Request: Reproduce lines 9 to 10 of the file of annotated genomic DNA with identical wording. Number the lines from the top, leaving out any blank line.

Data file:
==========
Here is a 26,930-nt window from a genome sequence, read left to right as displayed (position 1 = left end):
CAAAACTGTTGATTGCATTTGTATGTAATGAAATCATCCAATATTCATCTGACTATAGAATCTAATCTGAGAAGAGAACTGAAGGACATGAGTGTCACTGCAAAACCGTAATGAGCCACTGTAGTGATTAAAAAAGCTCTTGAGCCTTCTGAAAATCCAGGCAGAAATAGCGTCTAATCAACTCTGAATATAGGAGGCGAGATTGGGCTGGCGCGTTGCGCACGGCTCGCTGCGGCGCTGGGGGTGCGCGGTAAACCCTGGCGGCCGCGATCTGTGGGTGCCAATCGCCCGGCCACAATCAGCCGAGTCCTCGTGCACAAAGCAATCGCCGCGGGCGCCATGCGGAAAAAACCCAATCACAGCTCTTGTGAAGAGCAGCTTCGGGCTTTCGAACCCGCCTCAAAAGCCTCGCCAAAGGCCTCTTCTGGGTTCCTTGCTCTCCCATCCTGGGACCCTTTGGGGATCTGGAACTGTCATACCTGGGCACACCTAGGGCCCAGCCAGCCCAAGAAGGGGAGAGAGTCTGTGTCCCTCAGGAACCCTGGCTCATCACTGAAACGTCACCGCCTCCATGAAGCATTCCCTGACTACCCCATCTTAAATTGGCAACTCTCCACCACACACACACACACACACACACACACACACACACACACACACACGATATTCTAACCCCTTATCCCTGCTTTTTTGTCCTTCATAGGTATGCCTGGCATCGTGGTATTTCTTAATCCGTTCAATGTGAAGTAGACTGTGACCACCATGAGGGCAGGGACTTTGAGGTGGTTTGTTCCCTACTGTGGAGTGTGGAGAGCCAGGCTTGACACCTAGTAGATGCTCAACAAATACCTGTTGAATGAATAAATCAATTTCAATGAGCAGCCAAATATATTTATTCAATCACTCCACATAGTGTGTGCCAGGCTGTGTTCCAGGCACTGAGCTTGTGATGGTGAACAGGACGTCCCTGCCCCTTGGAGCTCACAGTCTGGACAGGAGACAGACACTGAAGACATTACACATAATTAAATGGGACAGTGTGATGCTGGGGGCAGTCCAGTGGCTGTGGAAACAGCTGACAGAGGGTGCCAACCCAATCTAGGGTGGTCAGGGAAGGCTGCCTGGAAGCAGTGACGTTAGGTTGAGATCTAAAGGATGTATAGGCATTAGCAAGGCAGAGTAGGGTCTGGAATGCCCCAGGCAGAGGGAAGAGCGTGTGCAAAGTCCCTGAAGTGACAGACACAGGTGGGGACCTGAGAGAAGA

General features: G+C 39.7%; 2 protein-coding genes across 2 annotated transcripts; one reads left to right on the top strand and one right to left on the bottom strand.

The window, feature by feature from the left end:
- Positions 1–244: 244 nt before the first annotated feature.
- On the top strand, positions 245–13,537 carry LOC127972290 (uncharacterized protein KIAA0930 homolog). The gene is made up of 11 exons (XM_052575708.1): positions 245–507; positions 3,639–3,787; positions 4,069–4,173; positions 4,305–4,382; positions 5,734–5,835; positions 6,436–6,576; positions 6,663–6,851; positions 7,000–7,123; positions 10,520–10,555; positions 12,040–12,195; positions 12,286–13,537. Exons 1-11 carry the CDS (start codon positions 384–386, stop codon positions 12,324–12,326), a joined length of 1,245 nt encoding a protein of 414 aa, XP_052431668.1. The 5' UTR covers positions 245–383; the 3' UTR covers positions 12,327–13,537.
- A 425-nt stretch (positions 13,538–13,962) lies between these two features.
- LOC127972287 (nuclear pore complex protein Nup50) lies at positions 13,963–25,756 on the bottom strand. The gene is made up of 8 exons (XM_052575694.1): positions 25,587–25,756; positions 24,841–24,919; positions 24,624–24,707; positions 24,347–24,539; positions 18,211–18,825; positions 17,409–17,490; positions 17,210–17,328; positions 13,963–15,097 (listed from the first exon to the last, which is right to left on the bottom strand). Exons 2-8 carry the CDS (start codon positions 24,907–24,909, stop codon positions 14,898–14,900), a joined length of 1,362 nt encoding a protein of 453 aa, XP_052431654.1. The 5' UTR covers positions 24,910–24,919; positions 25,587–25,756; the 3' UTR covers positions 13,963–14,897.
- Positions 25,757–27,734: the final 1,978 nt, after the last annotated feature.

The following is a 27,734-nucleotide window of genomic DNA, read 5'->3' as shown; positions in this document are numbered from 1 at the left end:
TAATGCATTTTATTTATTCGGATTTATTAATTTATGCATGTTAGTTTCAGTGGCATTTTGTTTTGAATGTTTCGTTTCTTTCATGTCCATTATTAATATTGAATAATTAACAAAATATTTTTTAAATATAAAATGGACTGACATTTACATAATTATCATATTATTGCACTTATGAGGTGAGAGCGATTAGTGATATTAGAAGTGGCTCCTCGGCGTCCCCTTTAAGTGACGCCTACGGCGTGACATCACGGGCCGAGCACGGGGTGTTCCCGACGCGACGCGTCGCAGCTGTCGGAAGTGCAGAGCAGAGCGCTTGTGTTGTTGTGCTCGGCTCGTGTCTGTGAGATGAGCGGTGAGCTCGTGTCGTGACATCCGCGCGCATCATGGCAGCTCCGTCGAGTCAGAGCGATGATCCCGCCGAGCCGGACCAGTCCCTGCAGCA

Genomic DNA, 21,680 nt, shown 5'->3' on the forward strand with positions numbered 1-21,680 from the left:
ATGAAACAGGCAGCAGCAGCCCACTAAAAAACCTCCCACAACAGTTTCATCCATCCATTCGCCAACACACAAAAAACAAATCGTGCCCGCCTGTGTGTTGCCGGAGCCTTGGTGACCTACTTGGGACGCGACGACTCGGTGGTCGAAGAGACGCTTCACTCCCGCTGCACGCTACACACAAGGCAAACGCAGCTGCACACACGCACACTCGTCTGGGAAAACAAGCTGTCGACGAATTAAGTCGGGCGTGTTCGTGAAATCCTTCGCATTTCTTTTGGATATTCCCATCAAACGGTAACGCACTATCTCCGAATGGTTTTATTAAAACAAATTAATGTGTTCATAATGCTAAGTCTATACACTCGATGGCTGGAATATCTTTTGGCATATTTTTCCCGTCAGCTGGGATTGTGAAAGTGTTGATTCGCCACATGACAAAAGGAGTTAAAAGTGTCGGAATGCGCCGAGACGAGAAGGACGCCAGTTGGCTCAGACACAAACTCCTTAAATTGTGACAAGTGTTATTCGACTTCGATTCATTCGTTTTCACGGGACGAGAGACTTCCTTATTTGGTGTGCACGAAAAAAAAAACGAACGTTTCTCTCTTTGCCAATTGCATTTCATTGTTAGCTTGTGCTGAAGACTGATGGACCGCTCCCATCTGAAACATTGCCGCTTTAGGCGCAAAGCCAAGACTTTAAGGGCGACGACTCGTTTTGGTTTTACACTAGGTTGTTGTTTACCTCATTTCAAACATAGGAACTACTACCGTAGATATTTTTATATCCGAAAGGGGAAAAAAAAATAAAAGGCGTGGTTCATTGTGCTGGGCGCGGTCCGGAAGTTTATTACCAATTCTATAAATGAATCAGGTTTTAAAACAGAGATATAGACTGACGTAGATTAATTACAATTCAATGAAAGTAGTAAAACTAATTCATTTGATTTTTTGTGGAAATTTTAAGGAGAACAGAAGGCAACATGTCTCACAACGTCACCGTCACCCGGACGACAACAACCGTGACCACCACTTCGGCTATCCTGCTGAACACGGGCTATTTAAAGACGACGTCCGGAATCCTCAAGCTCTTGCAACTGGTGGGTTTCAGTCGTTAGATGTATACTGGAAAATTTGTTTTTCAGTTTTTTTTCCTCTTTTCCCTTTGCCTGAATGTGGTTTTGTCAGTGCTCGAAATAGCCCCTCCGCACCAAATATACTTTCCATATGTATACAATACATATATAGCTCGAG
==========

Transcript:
- Positions 25,757–27,734: the final 1,978 nt, after the last annotated feature.

The following is a 27,734-nucleotide window of genomic DNA, read 5'->3' as shown; positions in this document are numbered from 1 at the left end: